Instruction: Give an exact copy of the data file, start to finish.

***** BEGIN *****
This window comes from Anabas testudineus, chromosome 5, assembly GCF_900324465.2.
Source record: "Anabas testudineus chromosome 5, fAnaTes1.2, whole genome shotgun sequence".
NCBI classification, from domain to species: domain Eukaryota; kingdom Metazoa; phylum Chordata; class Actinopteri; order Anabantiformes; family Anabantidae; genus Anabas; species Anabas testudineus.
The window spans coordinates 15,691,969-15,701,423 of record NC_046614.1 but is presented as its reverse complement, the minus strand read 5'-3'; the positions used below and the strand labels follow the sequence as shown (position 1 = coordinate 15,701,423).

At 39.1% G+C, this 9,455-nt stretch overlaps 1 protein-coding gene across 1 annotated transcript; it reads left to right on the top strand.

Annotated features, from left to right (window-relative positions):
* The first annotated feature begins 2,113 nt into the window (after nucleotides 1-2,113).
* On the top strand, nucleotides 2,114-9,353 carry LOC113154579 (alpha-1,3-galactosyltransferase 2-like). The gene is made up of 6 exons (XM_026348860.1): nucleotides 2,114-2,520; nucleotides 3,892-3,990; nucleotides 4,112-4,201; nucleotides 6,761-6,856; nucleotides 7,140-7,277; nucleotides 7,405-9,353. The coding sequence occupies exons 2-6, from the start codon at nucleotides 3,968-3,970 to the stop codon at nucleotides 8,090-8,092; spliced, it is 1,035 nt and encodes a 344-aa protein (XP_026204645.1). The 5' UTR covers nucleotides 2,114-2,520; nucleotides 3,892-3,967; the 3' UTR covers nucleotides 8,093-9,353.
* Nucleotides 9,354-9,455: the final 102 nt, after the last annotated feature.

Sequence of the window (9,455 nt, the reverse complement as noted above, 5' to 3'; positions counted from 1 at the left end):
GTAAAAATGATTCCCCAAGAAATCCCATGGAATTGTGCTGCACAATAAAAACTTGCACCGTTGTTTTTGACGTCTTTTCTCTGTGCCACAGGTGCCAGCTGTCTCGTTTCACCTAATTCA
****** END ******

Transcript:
This window comes from Anabas testudineus, chromosome 5, assembly GCF_900324465.2.
Source record: "Anabas testudineus chromosome 5, fAnaTes1.2, whole genome shotgun sequence".
NCBI classification, from domain to species: domain Eukaryota; kingdom Metazoa; phylum Chordata; class Actinopteri; order Anabantiformes; family Anabantidae; genus Anabas; species Anabas testudineus.
The window spans coordinates 15,691,969-15,701,423 of record NC_046614.1 but is presented as its reverse complement, the minus strand read 5'-3'; the positions used below and the strand labels follow the sequence as shown (position 1 = coordinate 15,701,423).

At 39.1% G+C, this 9,455-nt stretch overlaps 1 protein-coding gene across 1 annotated transcript; it reads left to right on the top strand.

Annotated features, from left to right (window-relative positions):
* The first annotated feature begins 2,113 nt into the window (after nucleotides 1-2,113).
* On the top strand, nucleotides 2,114-9,353 carry LOC113154579 (alpha-1,3-galactosyltransferase 2-like). The gene is made up of 6 exons (XM_026348860.1): nucleotides 2,114-2,520; nucleotides 3,892-3,990; nucleotides 4,112-4,201; nucleotides 6,761-6,856; nucleotides 7,140-7,277; nucleotides 7,405-9,353. The coding sequence occupies exons 2-6, from the start codon at nucleotides 3,968-3,970 to the stop codon at nucleotides 8,090-8,092; spliced, it is 1,035 nt and encodes a 344-aa protein (XP_026204645.1). The 5' UTR covers nucleotides 2,114-2,520; nucleotides 3,892-3,967; the 3' UTR covers nucleotides 8,093-9,353.
* Nucleotides 9,354-9,455: the final 102 nt, after the last annotated feature.

Sequence of the window (9,455 nt, the reverse complement as noted above, 5' to 3'; positions counted from 1 at the left end):
GTAAAAATGATTCCCCAAGAAATCCCATGGAATTGTGCTGCACAATAAAAACTTGCACCGTTGTTTTTGACGTCTTTTCTCTGTGCCACAGGTGCCAGCTGTCTCGTTTCACCTAATTCA